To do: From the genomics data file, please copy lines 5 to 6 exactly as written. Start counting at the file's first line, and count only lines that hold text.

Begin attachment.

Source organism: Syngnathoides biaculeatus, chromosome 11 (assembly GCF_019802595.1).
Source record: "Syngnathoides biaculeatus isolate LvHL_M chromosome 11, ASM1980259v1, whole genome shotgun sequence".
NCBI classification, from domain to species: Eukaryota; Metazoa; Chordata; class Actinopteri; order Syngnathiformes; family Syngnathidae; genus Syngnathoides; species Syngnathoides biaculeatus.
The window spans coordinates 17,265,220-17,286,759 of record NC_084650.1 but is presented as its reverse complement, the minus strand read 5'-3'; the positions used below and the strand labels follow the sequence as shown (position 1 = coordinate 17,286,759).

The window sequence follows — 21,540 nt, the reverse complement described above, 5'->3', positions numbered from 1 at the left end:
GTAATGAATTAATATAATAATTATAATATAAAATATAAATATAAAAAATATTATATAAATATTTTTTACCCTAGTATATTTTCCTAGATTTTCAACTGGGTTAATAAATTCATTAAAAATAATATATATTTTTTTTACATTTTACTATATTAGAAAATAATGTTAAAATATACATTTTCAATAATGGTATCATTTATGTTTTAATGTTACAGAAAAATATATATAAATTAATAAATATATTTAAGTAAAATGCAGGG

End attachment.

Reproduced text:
The window sequence follows — 21,540 nt, the reverse complement described above, 5'->3', positions numbered from 1 at the left end:
GTAATGAATTAATATAATAATTATAATATAAAATATAAATATAAAAAATATTATATAAATATTTTTTACCCTAGTATATTTTCCTAGATTTTCAACTGGGTTAATAAATTCATTAAAAATAATATATATTTTTTTTACATTTTACTATATTAGAAAATAATGTTAAAATATACATTTTCAATAATGGTATCATTTATGTTTTAATGTTACAGAAAAATATATATAAATTAATAAATATATTTAAGTAAAATGCAGGG